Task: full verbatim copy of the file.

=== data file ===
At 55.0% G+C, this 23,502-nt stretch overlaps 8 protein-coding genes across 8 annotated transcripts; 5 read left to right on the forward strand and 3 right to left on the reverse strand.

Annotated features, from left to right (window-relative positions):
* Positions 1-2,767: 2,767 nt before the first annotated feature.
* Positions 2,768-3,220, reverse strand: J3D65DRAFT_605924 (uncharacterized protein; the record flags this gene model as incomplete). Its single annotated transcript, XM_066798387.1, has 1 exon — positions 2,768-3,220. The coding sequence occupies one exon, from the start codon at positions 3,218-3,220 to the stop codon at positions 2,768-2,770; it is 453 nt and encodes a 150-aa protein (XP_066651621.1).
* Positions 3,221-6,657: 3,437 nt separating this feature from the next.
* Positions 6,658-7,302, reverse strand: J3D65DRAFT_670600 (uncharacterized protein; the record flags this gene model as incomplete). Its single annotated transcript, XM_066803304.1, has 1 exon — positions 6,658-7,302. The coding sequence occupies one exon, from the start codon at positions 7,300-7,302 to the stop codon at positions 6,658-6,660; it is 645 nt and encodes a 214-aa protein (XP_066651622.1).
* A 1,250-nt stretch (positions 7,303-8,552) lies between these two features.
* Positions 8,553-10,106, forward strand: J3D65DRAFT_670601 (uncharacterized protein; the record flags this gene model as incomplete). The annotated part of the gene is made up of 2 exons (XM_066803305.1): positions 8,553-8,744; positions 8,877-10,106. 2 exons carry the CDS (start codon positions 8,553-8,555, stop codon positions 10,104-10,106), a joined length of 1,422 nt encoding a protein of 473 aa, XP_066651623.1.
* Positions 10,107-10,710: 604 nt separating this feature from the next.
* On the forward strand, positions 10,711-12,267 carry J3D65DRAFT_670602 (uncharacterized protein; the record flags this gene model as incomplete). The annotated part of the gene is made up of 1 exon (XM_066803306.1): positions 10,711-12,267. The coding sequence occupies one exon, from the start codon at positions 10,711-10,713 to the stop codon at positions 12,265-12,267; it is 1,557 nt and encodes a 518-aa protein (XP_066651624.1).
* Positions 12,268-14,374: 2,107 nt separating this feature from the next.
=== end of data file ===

At 55.0% G+C, this 23,502-nt stretch overlaps 8 protein-coding genes across 8 annotated transcripts; 5 read left to right on the forward strand and 3 right to left on the reverse strand.

Annotated features, from left to right (window-relative positions):
* Positions 1-2,767: 2,767 nt before the first annotated feature.
* Positions 2,768-3,220, reverse strand: J3D65DRAFT_605924 (uncharacterized protein; the record flags this gene model as incomplete). Its single annotated transcript, XM_066798387.1, has 1 exon — positions 2,768-3,220. The coding sequence occupies one exon, from the start codon at positions 3,218-3,220 to the stop codon at positions 2,768-2,770; it is 453 nt and encodes a 150-aa protein (XP_066651621.1).
* Positions 3,221-6,657: 3,437 nt separating this feature from the next.
* Positions 6,658-7,302, reverse strand: J3D65DRAFT_670600 (uncharacterized protein; the record flags this gene model as incomplete). Its single annotated transcript, XM_066803304.1, has 1 exon — positions 6,658-7,302. The coding sequence occupies one exon, from the start codon at positions 7,300-7,302 to the stop codon at positions 6,658-6,660; it is 645 nt and encodes a 214-aa protein (XP_066651622.1).
* A 1,250-nt stretch (positions 7,303-8,552) lies between these two features.
* Positions 8,553-10,106, forward strand: J3D65DRAFT_670601 (uncharacterized protein; the record flags this gene model as incomplete). The annotated part of the gene is made up of 2 exons (XM_066803305.1): positions 8,553-8,744; positions 8,877-10,106. 2 exons carry the CDS (start codon positions 8,553-8,555, stop codon positions 10,104-10,106), a joined length of 1,422 nt encoding a protein of 473 aa, XP_066651623.1.
* Positions 10,107-10,710: 604 nt separating this feature from the next.
* On the forward strand, positions 10,711-12,267 carry J3D65DRAFT_670602 (uncharacterized protein; the record flags this gene model as incomplete). The annotated part of the gene is made up of 1 exon (XM_066803306.1): positions 10,711-12,267. The coding sequence occupies one exon, from the start codon at positions 10,711-10,713 to the stop codon at positions 12,265-12,267; it is 1,557 nt and encodes a 518-aa protein (XP_066651624.1).
* Positions 12,268-14,374: 2,107 nt separating this feature from the next.